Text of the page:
Mr. Mercedes by Stephen King


“In the gloomy pre-dawn hours of a distressed Midwestern city, hundreds of unemployed hopefuls are lined up for a job fair. Without warning, a merciless driver plows through the crowd in a roaring Mercedes. Eight people are killed; 15 are wounded. The killer escapes into the early-spring fog never to be seen from again. Until now…

Detective Bill Hodges is a battle-hardened and streetwise crime fighter originally assigned to the Mercedes killings. Now retired, Hodges has lost his way in boredom and depression craving the thrills of taking down the region’s most notorious criminals. When a disturbing letter from the Mercedes Killer arrives at his door, Hodges soon finds himself uncontrollably drawn into a cat-n-mouse pursuit with stakes beyond comprehension.”

I found this on Ibooks on a list of books for 99p and got a sample of it to see if it was the type of book I would enjoy. Having read the sample I immediately purchased the rest of the book as I was already ensnared by this gripping tale.

I haven’t read many mysteries; preferring adventure, fantasy, and other genres, however I thoroughly enjoyed reading ‘Mr. Mercedes’ and found that I couldn’t put it down. The story begins with Hodges at home, depressed and retired after 40 years in the police service, when he receives a letter in the post from someone claiming to be the ‘Mercedes Killer’. There were several cases that Hodges never wrapped up by the time he retired, and the Mercedes case in particular haunted him. The letter spurred him into action and he started to snoop around a little to see if he could unearth anything he might have previously missed on the case.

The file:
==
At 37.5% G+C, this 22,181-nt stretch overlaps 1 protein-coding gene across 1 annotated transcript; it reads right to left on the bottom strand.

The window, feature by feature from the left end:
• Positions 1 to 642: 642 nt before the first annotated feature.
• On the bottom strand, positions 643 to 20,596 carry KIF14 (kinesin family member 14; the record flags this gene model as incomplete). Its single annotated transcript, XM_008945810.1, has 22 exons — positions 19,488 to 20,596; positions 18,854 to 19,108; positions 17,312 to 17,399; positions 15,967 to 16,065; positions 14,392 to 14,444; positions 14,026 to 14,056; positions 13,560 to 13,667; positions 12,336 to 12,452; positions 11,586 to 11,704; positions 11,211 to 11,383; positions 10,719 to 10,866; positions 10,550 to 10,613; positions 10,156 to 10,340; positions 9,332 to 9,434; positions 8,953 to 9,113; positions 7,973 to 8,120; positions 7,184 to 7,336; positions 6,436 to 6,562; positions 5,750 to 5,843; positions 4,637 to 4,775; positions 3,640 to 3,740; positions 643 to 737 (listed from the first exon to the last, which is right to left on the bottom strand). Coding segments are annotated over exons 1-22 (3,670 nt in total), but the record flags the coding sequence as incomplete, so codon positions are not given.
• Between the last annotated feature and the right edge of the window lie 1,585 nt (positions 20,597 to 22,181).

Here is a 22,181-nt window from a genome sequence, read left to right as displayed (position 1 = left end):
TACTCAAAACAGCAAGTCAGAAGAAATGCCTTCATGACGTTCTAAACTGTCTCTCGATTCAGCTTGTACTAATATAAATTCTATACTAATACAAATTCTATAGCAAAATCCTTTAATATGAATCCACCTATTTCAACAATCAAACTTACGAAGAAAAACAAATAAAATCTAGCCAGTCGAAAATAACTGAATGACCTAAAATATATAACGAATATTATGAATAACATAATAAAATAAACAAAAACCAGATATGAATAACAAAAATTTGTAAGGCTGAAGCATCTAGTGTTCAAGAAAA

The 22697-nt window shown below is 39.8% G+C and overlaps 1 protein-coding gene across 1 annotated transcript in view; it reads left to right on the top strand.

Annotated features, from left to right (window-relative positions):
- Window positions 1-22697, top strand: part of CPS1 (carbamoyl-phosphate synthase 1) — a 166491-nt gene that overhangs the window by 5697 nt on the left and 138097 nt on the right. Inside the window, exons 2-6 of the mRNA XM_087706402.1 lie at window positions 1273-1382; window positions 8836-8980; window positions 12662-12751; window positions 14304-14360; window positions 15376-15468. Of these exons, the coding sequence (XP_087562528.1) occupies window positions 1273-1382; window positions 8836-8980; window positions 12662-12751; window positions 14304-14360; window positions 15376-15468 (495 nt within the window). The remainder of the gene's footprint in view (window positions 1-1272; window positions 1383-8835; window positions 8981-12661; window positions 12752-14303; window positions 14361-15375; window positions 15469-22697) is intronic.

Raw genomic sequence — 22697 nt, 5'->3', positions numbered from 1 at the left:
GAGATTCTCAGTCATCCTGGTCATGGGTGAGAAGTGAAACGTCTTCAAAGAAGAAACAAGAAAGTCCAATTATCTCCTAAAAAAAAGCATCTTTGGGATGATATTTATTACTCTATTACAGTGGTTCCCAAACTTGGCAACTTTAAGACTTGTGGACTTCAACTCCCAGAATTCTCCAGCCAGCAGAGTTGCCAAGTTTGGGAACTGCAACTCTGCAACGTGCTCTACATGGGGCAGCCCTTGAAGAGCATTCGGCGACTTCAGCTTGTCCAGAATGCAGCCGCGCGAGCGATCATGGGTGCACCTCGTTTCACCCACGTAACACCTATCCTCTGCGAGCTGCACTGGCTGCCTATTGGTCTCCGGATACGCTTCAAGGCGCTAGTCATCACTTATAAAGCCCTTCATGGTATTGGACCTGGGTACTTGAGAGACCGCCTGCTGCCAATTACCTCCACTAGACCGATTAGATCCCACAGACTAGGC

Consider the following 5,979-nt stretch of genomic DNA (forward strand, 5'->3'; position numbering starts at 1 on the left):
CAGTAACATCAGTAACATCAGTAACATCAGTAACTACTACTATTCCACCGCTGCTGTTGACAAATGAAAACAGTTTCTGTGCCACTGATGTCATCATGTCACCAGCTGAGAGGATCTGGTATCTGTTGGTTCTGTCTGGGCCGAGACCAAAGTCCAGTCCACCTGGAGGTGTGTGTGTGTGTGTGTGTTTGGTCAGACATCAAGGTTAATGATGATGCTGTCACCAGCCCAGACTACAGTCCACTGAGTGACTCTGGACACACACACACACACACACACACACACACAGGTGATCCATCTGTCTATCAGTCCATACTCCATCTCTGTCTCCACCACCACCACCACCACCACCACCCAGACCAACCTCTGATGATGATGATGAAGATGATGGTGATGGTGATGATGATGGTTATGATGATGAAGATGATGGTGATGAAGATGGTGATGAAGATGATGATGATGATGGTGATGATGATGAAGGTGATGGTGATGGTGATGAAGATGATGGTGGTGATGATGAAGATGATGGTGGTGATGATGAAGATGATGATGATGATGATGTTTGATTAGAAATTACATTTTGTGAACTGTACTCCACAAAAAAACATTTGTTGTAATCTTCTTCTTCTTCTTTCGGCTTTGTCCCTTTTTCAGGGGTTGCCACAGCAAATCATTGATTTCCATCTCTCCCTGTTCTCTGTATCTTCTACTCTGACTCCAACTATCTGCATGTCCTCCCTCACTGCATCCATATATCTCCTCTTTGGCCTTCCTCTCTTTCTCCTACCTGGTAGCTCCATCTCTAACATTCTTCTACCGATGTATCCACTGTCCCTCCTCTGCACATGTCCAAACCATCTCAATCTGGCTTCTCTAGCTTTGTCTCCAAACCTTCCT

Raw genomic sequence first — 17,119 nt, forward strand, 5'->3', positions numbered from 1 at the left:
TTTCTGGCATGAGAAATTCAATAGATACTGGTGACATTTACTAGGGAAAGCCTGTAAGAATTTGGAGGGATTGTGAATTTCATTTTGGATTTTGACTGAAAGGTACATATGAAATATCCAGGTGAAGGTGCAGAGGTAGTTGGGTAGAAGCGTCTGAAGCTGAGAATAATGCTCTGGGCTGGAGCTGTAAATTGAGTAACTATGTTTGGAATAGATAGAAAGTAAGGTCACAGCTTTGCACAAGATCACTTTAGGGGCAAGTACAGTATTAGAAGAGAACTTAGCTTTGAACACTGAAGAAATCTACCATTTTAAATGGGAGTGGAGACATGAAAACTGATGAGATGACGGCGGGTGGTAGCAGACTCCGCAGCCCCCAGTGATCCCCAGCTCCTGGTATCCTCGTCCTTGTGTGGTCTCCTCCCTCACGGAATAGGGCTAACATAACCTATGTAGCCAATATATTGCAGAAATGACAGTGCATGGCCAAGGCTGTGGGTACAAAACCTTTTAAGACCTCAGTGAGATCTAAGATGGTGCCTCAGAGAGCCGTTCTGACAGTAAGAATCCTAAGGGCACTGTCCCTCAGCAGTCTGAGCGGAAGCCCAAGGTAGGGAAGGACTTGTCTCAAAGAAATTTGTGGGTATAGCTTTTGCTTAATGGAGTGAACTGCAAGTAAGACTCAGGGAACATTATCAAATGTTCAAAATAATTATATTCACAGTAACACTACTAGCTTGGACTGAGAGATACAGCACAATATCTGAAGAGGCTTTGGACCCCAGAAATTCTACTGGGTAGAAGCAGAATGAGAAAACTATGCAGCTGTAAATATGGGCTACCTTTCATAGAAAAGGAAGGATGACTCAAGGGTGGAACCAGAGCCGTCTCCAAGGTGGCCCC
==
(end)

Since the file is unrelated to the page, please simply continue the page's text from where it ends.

The element of this book which I found particularly interesting was that the book followed the progression not only of Hodges, but of the Mercedes Killer too. This was a very clever example of dramatic irony and also lead to much suspense as whilst I was aware of what the killer was planning, Hodges was not. I became very attached to the detective throughout the book and found that I read with more fervor as the book progressed, introducing new characters and nurturing new relationships as it went. It was an incredibly stressful book with many close calls for the inspector and his friends and the ending was spectacular!

There was in my opinion a superfluous amount of bad language in the novel, and whilst I understand that sometimes certain colourful embellishments can bolster a story line because of the plosive nature of the words, I found most of the expletives unnecessary as the story was so compelling it didn’t require them to make it seem more dramatic as it already was very good.

However, I think I certainly picked the right murder mystery to read first as I am now hungry for more. Certainly not a book for children or the fainthearted, but still a very good read.

4.5/5 rating.


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An aspiring cellist, I absolutely adore reading, and even if it means squeezing it into the cracks of my busy life I am still determined to read more! For me, a truly great novel isn't just flashy with a fast paced plot and glossy characters, it is good literature that traps you with every word and entices you to read on. I write quick-to-read book reviews on CreativeThoughtBubble, as well as occasionally publishing short stories of my own.

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